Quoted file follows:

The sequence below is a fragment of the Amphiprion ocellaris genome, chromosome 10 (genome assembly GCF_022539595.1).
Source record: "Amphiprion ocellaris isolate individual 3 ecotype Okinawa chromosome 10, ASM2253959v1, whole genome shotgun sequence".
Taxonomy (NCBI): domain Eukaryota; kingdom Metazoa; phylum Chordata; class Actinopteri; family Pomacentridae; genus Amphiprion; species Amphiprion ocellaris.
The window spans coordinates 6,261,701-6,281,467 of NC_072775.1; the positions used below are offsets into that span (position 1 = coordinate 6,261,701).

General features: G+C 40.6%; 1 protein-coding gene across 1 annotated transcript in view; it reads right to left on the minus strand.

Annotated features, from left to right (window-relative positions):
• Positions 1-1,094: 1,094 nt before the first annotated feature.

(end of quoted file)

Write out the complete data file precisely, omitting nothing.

The sequence below is a fragment of the Amphiprion ocellaris genome, chromosome 10 (genome assembly GCF_022539595.1).
Source record: "Amphiprion ocellaris isolate individual 3 ecotype Okinawa chromosome 10, ASM2253959v1, whole genome shotgun sequence".
Taxonomy (NCBI): domain Eukaryota; kingdom Metazoa; phylum Chordata; class Actinopteri; family Pomacentridae; genus Amphiprion; species Amphiprion ocellaris.
The window spans coordinates 6,261,701-6,281,467 of NC_072775.1; the positions used below are offsets into that span (position 1 = coordinate 6,261,701).

General features: G+C 40.6%; 1 protein-coding gene across 1 annotated transcript in view; it reads right to left on the minus strand.

Annotated features, from left to right (window-relative positions):
• Positions 1-1,094: 1,094 nt before the first annotated feature.